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United States of America v. Jose Freddy Alvarez


March 16, 2012


The opinion of the court was delivered by: John A. Houston United States District Judge



Currently pending before this Court is the motion to suppress filed by Defendant Jose Freddy Alvarez ("Defendant") to suppress the statement he made to law enforcement officers his arrest. Defendant's motion has been fully briefed by the parties. After a thorough review of the pleadings, the relevant exhibits, and the oral argument of counsel at the hearing,

Court hereby DENIES Defendant's motion to suppress his statement.


Procedural Background On January 25, 2012, Defendant was charged in a one count indictment for knowingly intentionally importing 500mg or more of a controlled substance into the United States,

21 U.S.C. §§ 952, 960. See Doc. #1.

On January 30, 2012, Defendant brought a motion to suppress the statement he made law enforcement officers after his arrest on December 9, 2011. See Doc. #7. On February 2012, the government filed its opposition. See Doc. #9. A hearing was held on February 15, 2012.

Factual Background

On December 9, 2011, around 7:30 p.m., Defendant drove a pickup truck to the San Ysidro Port of Entry. After a narcotics detector dog alerted on his truck, Defendant and his were directed to the secondary inspection area where a United States Customs and Border Protection officer discovered a foil covered object in the truck's manifold. Around 9:30 officers recovered ten packages concealed in the manifold. The packages contained 3.14 kilograms of methamphetamine. Around 12 a.m., Homeland Security Investigation Agents Jeffrey Collins and Jeffrey Roberts informed Defendant he was under arrest for importation of methamphetamine. Defendant was interviewed in an interrogation room at the San Ysidro Port of Entry security office.

Defendant's post-arrest interview with Agents Collins and Roberts was recorded on DVD provided to this Court. See Ex. A: Post-Arrest Interview of Jose Freddy Alvarez. The DVD showed that Special Agent Collins recited to Defendant his Miranda rights from the "Statement

Rights." Id. Defendant did not ask any questions of the first five rights as they were recited him, but indicated that he did not understand the last of the rights, which states "If you decide to answer questions now, you still have the right to stop the questioning at any time, to stop the questioning for the purpose of consulting an attorney." See Ex. A, B. Agent Collins responded by explaining "if you want to talk to us, answer our questions now, and then decide later on that you want to stop, you don't want to answer our questions anymore or you want the attorney with you, all you have to do is say so and we'll stop, right then and there."

Ex. A. Defendant then placed his initials next to the right, as he had with the preceding rights, indicating he received the advisement and understood it. See Ex. A, B. Additionally, Defendant signed the Miranda waiver, indicating that he was advised of all of his Miranda rights, understood them, and waived them freely and voluntarily. Id.

At various points in the interview, the agents accused Defendant of lying. See Ex. A. also promised "to write a report to make [Defendant] look good in front of the judge," Defendant would cooperate. Id. After Defendant denied his knowledge of the methamphetamine, Agent Collins advised Defendant: "I will be writing a report tonight to the judge. I can either write you lied and did not tell the truth; or I can write you took responsibility and told the truth." Id. The agents then questioned Defendant about his ownership and possession of the pickup truck, to which Defendant replied that the truck remained in his possession after it was purchased. Id. Agent Collins confronted Defendant, saying: "You are not being honest ... Drugs don't just appear in a car ..." Id. Agent Roberts also joined in and said: "You are lying to us. You are not going to walk out. You are going to jail.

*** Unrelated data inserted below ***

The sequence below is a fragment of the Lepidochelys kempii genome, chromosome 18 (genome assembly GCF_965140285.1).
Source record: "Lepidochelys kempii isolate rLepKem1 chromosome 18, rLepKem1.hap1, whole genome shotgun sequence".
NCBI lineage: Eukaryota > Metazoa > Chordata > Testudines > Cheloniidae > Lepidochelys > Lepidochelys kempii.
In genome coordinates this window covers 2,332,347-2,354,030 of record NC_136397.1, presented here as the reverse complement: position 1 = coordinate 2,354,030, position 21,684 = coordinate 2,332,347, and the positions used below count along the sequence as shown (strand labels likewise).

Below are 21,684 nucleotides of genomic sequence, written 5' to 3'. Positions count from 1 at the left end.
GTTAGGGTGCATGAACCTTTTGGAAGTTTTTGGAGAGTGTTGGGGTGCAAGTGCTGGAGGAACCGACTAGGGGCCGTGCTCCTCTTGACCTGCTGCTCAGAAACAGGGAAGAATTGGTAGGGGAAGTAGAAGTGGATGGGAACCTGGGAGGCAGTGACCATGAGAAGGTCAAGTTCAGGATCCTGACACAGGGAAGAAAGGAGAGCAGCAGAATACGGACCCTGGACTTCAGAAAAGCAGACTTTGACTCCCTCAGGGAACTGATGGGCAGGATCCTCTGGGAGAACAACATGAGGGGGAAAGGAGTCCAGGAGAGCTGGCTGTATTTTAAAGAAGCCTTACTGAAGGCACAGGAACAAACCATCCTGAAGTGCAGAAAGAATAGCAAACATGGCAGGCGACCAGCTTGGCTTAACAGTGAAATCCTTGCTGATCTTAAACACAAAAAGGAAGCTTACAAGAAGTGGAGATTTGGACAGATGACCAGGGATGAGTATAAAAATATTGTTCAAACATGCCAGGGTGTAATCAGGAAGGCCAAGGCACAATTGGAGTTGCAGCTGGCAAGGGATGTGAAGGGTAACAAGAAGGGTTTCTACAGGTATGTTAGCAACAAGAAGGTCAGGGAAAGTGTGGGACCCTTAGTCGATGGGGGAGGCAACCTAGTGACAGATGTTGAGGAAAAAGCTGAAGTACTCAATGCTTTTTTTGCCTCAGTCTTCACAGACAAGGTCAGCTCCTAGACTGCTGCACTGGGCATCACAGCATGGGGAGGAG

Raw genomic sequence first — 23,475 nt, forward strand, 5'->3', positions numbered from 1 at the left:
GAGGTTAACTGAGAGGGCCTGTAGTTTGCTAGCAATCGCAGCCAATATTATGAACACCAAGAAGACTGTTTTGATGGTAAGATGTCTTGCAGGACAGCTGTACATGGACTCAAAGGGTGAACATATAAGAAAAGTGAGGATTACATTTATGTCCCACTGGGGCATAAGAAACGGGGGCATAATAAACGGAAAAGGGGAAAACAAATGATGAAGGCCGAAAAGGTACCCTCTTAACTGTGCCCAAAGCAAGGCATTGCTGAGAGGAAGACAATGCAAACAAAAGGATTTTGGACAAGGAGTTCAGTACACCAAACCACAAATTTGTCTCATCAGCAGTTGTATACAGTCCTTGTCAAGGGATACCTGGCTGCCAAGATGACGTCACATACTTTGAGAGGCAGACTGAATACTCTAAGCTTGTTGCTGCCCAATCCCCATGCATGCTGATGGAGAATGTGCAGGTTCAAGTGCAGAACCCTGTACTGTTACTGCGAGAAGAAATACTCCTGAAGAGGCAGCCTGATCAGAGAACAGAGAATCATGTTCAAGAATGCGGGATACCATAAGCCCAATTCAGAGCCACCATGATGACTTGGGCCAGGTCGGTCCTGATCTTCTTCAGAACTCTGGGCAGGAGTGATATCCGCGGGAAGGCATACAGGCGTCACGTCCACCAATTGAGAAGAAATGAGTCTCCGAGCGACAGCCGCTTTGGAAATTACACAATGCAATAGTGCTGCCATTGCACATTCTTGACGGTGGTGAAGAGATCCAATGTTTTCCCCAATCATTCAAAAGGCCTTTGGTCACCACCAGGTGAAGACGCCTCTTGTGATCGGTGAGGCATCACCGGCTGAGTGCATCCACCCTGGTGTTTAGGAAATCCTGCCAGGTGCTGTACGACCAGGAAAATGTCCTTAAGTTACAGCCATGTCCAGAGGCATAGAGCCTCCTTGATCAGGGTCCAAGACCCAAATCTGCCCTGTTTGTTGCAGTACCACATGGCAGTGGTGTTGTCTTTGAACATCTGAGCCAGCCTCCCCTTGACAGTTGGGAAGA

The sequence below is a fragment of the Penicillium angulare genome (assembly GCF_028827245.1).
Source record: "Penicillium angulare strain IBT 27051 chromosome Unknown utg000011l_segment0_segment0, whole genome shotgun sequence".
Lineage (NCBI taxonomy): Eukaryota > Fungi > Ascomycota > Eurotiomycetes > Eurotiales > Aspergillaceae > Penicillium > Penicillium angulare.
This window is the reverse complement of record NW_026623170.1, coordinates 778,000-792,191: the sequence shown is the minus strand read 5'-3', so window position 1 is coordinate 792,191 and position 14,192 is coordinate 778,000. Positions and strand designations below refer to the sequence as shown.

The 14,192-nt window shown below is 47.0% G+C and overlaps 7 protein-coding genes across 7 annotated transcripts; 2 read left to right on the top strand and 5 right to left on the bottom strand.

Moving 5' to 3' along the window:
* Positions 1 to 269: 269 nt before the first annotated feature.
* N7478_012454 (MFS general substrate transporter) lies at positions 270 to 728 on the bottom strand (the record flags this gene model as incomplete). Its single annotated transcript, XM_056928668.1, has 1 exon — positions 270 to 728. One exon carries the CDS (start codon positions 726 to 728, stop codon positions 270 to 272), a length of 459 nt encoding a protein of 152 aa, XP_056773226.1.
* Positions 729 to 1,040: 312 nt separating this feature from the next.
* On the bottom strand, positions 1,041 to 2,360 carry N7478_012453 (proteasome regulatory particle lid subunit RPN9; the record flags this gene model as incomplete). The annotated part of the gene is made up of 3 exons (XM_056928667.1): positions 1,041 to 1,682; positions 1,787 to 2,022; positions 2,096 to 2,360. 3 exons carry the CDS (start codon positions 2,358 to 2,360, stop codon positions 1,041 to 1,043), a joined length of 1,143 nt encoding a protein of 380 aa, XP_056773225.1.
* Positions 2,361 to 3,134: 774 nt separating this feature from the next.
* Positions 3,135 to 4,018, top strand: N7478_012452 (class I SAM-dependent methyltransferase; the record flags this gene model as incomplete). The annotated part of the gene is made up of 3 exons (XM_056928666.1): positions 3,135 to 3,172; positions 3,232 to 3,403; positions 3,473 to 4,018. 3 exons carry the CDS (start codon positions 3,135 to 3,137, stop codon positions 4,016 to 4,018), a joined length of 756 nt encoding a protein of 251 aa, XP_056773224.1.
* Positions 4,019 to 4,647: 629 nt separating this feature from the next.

is your first chance to make a good impression to the judge." Id.

Fifteen minutes into the interview, Defendant asked the agents: "How will you help Id. To which Agent Roberts replied: "... we can't make you promises about what the judge is going to do ... there is a very simple explanation about who this stuff belongs to and where its going and we need for you to tell us that, so we can put it in the report. Otherwise, looks like you're the drug trafficker ..." Id. Agent Collins added: "You are going to jail for people ..." Id. The agents continued to tell Defendant that they would "write him a good report to the judge" if he would cooperate. Id. Defendant asked and the agents permitted Defendant to call home. Id. Defendant paused to think after calling home, and he began to make inculpatory statements. Id. The interview continued for another half an hour, during which time the agents continued to request Defendant's cooperation and promise to "write a report that is good for [him]." Id. Defendant responded to the Agents' requests by pausing think and making more inculpatory statements. Id. The entire interview was about an hour in duration.


Defendant argues that his inculpatory statements are inadmissible because, under the totality of the circumstances, the agents' "powerful statements and pressure tactics rendered statements involuntary." See Doc. #7 at 7. Defendant contends (a) that the Miranda advisement he received was rough and cursory, (b) that the agents repeatedly accused him of and/or being untruthful and threatened to give to the judge a report stating that he lied,

(c) that the agents promised to write a good report for him if he cooperated and asserted it was to his benefit to cooperate with them. Id.

Legal Standards

a. Evidentiary Hearing On a Motion to Suppress